It should be emphasised that this volume will be of interest to a readership beyond specialist military historians. For it appears that the German military regarded the potential value from the region not only in strategic terms, but also in cultural value: Deutschtum, or the maintenance of German culture in a ‘foreign’ context, was an extremely important issue. This point is evidenced by the visit of the German warships Condor (in 1910) and Cormoran (in 1912) to several Australian ports including Sydney, Melbourne, Hobart, Adelaide, and Brisbane. The documentary evidence shows that there was more to these visits than mere reconnaissance: detailed reports were made on the state of German culture in each individual area, through contact with German social clubs and communities. The presence of German ‘patriotic’ spirit, through the forms of language, religion, and ‘imperial’ sentiment (the display of Kaiser Wilhelm’s portrait in one Tasmanian home drew particular praise) were carefully noted by the visitors, and any absence of such loyalty in German communities deplored. Of course, there was a strategic purpose to this surveillance: as noted by the senior German station officer, Captain Kranzbuhler, following the 1910 tour, ‘nothing serves German interests better than a visit by a German warship to Australian ports.’ (p. 113) Indeed, evidence is presented for the existence of pre-war intelligence cells, largely based around the German embassies or consulates in capital cities and major coastal centres. Tampke uses this material to support his argument that the internment of German citizens within Australia at the outbreak of war was a necessary act. (p. 28) The possibility of any large scale network of activists involving the wider German community in Australia seems questionable, although as pointed out, the growing availability of previously restricted material will shed greater light on this issue. (p. 103)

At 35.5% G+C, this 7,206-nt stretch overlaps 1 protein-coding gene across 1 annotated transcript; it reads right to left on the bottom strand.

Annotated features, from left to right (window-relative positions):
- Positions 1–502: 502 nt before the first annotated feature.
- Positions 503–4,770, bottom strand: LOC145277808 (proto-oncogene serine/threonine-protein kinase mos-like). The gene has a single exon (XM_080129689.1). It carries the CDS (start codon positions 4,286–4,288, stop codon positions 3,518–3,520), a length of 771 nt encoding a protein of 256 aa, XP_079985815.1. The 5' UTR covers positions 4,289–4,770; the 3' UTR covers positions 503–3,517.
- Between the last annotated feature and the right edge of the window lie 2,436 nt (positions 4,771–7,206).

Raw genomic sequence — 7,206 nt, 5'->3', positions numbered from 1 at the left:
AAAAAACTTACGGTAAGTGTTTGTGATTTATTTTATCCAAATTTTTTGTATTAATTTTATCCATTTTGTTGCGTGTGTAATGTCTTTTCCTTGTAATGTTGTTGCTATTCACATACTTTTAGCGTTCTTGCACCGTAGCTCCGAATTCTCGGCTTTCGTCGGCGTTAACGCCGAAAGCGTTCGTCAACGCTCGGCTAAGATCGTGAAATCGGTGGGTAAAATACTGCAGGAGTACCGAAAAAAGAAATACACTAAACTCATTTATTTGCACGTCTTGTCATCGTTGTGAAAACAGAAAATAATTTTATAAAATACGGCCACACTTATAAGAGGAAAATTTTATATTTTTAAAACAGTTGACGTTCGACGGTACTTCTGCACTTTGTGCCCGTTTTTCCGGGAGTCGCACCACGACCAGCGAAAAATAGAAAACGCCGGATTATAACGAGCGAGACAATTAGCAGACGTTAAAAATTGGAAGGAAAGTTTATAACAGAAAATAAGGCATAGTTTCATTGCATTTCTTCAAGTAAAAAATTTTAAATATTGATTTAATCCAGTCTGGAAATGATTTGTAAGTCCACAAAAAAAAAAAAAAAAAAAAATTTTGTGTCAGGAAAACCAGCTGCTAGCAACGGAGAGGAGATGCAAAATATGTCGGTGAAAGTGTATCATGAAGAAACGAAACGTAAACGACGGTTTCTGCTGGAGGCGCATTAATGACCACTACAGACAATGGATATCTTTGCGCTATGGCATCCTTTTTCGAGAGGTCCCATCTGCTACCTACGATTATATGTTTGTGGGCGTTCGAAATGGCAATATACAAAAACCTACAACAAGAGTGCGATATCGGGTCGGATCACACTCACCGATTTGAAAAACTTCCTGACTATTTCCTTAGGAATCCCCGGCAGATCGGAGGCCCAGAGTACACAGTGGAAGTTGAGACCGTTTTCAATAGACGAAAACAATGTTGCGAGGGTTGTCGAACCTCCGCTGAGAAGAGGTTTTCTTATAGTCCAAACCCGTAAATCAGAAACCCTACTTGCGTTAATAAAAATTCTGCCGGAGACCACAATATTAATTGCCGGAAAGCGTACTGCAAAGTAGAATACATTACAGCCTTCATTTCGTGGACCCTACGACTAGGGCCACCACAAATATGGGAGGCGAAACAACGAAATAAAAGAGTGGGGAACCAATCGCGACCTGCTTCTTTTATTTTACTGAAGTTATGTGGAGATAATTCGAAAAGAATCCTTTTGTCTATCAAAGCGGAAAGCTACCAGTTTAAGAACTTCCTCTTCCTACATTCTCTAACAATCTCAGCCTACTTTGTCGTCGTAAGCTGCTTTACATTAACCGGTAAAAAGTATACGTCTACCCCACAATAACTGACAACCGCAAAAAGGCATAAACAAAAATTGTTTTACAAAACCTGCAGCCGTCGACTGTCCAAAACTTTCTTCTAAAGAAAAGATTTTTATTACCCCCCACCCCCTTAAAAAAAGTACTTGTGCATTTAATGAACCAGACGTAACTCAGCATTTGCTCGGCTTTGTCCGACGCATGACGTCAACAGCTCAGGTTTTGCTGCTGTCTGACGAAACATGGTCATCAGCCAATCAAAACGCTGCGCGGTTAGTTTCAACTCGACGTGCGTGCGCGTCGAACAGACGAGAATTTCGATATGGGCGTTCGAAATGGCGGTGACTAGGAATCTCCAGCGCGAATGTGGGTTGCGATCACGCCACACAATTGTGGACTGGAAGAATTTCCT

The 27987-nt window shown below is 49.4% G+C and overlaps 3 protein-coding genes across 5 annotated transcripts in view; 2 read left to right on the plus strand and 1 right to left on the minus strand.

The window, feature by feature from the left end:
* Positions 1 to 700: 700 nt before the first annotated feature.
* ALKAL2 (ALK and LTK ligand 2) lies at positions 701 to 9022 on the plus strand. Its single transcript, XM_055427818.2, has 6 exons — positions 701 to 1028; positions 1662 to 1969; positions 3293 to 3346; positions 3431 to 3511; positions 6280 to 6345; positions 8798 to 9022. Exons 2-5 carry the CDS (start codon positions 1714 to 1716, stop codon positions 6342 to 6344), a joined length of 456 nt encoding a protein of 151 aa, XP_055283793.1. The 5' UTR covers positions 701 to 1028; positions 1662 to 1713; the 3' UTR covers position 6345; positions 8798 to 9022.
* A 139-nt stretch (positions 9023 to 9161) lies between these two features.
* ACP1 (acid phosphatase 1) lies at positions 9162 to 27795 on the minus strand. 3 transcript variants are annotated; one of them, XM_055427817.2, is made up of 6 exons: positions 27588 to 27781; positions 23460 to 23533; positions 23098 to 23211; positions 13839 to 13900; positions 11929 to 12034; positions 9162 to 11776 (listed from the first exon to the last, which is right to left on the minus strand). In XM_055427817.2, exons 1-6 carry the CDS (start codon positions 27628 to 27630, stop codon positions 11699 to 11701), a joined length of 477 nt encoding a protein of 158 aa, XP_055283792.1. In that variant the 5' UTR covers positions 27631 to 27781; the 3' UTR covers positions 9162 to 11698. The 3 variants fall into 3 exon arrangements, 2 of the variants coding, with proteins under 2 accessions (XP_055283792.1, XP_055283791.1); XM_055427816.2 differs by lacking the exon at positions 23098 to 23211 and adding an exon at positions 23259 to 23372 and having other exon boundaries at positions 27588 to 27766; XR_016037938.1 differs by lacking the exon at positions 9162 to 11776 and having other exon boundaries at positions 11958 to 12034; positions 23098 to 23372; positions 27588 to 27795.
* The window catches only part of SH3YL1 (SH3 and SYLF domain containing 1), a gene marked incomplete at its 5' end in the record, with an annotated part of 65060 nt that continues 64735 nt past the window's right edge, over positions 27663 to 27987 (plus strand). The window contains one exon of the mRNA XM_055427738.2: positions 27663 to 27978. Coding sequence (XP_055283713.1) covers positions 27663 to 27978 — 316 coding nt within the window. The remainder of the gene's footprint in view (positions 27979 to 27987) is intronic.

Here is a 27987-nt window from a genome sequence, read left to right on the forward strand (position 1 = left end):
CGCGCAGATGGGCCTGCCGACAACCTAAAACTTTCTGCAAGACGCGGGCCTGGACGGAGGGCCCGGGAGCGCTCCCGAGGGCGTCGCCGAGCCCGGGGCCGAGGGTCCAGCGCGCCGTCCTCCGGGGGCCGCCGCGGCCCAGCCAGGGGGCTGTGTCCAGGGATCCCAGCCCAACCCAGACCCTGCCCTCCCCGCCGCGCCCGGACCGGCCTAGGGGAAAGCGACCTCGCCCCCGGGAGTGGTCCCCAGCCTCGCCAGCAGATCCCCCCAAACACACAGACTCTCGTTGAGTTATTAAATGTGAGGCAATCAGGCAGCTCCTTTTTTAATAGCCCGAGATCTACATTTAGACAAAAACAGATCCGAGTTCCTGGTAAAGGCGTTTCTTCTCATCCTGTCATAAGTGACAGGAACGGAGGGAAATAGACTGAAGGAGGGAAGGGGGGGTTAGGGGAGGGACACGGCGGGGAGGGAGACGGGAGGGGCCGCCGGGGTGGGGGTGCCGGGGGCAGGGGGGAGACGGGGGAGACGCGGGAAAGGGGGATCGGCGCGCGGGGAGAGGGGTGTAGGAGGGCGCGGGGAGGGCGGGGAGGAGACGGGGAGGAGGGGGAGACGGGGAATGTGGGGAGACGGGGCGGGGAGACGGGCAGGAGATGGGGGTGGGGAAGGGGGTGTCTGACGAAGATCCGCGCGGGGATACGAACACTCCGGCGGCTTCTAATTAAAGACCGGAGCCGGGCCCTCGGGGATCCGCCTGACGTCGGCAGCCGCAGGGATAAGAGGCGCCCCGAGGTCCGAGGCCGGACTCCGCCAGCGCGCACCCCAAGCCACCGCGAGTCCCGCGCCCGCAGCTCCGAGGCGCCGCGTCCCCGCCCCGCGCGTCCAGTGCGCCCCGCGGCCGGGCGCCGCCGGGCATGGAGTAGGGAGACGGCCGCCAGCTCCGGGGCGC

In strategic terms, the documents illuminate German war planning in the Pacific. Given the race for arms and empire between Germany and Great Britain in the pre-war period, including the production of Dreadnought class battleships, it seems inevitable that the Australia-New Zealand area would be included as part of a wider imperial grand strategy, particularly in view of the German colonial possessions nearby. Indeed, Tampke reveals that well before the outbreak of war, German strategists saw the Australia-New Zealand theatre as a diversion for the British fleet, ‘forcing the British to send considerable detachments to remote regions of the world’ following an ‘auxiliary war’ aimed against British and Dominion merchant shipping. (pp. 69 – 70) In Australia too, the increase of German, and more alarmingly, Japanese naval power (a point not fully developed by Tampke) in the pre-war period sparked debate in press and parliament as to exactly how secure Australia and its shipping lanes would be in the event of a conflict with either nation. The entry of the Australian Fleet Unit into Port Jackson during October 1913 proved a considerable foil to German plans: in particular, the arrival of the 18,800 ton battle cruiser HMAS Australia, in company with other light cruisers, definitely forced a revision in German strategy. (p. 191) The Australia heavily outgunned the two largest German cruisers on the station, Scharnhorst and Gneisenau, seriously clouding German visions of unchallenged oceanic supremacy, harassment of coastal areas, and trade interdiction. In the aftermath, pre-war strategies of German naval planners, heavily based upon naval predominance in the area, had to be re-examined or abandoned totally: from this point on, it seems, the primary mission of the cruiser squadron was to avoid a possibly disastrous wartime encounter with HMAS Australia.